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Good News Article: Reflections on Padre Julio’s Visit


Padre Julio Rivera arrived on September 1 from our sister parish in El Salvador with a big smile and a bear hug. At first our conversational skills relied heavily on body language, and we communicated like two mimes. Then it occurred to me that my favorite Mexican restaurant in Newton Centre could provide us with the perfect communication venue. The menu was in Spanish, and the waiter could translate our conversation between courses. The waiter graciously translated that Padre Julio was to spend the next 17 days learning, teaching, resting and sharing.

It is said that the best way to learn a language is to relax and have fun with it. The next two weeks with Padre Julio felt like an intense Spanish immersion class as I began to learn a new vocabulary…

The next morning we went to San Lucas in Chelsea to learn about Hispanic ministry in the diocese and attended Morning Prayer at 8:00 a.m. with Padre Edgardo from Columbia. During the service a young woman in tears walked in and sat towards the back of the sanctuary. She was penniless and lost, alone without friends in a country she couldn’t understand. It turned out she was from El Salvador, and her eyes lit up as Padre Julio helped her and prayed with her for comfort, guidance, and courage to meet the days ahead. She left the church much stronger than when she had arrived. I thought my frustration over not being able to communicate in Spanish was insignificant in comparison to her problems. I was also reminded of the powerful voice of prayer for those who have faith.

The following day we went to the Salvation Army’s Miracle Kitchen in Framingham, where Julio met a lady from Central America who had come to be fed a meal prepared by members of our parish. While there we were interviewed by Jorge Quiroga for the 11:00 p.m. news. Jorge’s father was an Episcopal priest from Columbia who served parishes in New York City. His questions and our answers where short and to the point. Question: “Why are these people here?” Answer: “They are here because they need food.” Question: “What would happen if this place was closed?” Answer: “They would go to bed hungry.” Question: “So you think it is important to keep this place open?” Answer: “Yeah!”

The next morning, The Reverend Mark McKone-Sweat, assistant rector at St. Paul’s in Natick, invited Julio for two days on the Cape before being their guest preacher. On Monday we went to Santa Anna in Lowell and met with Padre Ramon from Cuba, who told us about immigration ministries in Lowell, Lawrence and Lynn.

A highlight of Padre Julio’s trip came during three refreshing days spent in Vermont dining on blueberry pancakes and maple syrup, fresh corn on the cob and other New England treats. During mealtime I discovered that Julio’s sister lives and works in Maryland. They were both orphaned during the civil war when their village was bombed. Julio was seven years old at the time and ended up in a Catholic orphanage sponsored by Cardinal Oscar Romero (who later became an Archbishop and was assassinated during a mass because he had become an advocate for the oppressed.) At the age of eight, Julio dedicated himself to God and a future ministry of peace and reconciliation. He was ordained a Roman Catholic priest and quickly rose to the top of the diocesan hierarchy, becoming the Archbishop’s chancellor.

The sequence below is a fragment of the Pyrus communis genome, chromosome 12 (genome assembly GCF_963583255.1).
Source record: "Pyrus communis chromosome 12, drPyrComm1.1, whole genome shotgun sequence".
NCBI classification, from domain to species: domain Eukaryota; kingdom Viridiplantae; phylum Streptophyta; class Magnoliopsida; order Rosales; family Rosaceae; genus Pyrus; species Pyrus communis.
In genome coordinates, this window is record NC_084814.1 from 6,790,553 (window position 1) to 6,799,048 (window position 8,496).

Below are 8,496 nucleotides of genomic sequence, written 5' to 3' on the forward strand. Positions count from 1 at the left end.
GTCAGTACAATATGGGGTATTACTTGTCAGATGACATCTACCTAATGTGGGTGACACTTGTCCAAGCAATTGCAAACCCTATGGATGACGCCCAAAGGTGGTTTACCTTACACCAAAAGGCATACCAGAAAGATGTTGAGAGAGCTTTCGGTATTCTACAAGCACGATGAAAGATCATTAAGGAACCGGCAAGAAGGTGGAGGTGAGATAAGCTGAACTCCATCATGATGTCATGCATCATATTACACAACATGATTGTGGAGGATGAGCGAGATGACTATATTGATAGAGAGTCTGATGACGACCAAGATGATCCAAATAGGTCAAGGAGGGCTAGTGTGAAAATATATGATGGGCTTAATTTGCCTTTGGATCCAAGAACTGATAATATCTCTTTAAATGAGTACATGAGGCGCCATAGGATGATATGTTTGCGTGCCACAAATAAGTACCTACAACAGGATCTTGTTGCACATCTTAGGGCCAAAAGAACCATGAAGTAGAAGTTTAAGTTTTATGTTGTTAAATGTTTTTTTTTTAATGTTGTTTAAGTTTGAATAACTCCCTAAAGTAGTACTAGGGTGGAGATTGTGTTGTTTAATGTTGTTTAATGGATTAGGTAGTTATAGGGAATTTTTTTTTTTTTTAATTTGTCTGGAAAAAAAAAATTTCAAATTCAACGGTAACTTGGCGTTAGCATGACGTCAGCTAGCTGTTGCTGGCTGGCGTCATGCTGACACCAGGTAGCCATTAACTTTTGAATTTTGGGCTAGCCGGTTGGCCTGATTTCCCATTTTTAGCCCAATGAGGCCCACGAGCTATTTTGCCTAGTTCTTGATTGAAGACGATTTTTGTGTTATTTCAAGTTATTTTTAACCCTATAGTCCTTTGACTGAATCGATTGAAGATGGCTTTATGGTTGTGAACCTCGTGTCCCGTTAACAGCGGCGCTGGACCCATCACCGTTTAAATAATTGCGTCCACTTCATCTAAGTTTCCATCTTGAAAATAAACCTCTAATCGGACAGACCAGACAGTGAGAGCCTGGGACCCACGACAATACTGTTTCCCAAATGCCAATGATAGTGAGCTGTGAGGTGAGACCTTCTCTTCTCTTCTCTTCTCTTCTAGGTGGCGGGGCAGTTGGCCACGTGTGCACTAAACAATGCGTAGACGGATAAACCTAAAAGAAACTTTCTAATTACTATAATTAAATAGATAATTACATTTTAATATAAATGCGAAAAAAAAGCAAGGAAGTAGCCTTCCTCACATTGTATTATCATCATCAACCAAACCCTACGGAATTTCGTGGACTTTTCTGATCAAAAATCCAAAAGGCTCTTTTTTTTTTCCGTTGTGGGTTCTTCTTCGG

A young and charismatic figure in the Roman Catholic diocese, Padre Julio’s unexpected conversion to Anglicanism was a shock. He studied at an Anglican seminary in Mexico and returned to a labor of love in some of the poorest parishes in El Salvador. He makes $300 a month as a vicar of Santa Maria Virgen, which has become the largest parish in the diocese since his arrival. There are only five priests in the entire diocese, but the good news is that five members of Santa Maria Virgen are university students who have expressed an interest in attending seminary and following in Padre Julio’s footsteps. Santa Maria Virgen has just completed building a new church. I have been invited to attend the consecration of their new sanctuary this December at which time they will also dedicate a new altar given through the generosity of one of our members. Padre Julio said he “wouldn’t trade Christ’s ministry in El Salvador for the world.”

On the way back to Saint Mary’s, we met with clergy from Vermont who had been to El Salvador on earlier mission trips. That evening we had a reunion of our own mission team including those members from St. Paul’s in Natick to El Salvador at a dinner hosted by Tim and Mary Green. The following day, Padre Julio preached and taught an Adult Forum at St. Mary’s and that evening nearly 50 people enjoyed Salvadorean cuisine in the Parish Hall.

On Monday, Padre Julio met with the faculty and students at the Berkeley Divinity School at Yale, where he celebrated the Eucharist for the entire student body. Finally, before leaving he met with diocesan clergy and toured a Spanish immersion preschool in Weston and Epiphany School in Dorchester.

This was a rewarding experience for him and one that I will never forget. I not only learned some new words in Spanish but also was reminded of the importance of prayer. Padre Julio joined me during three pastoral visits to members of our congregation and prayed for their recovery. And I know he continues to be a man of prayer, keeping us in his daily petitions to God for health and strength.

– Peter Chase

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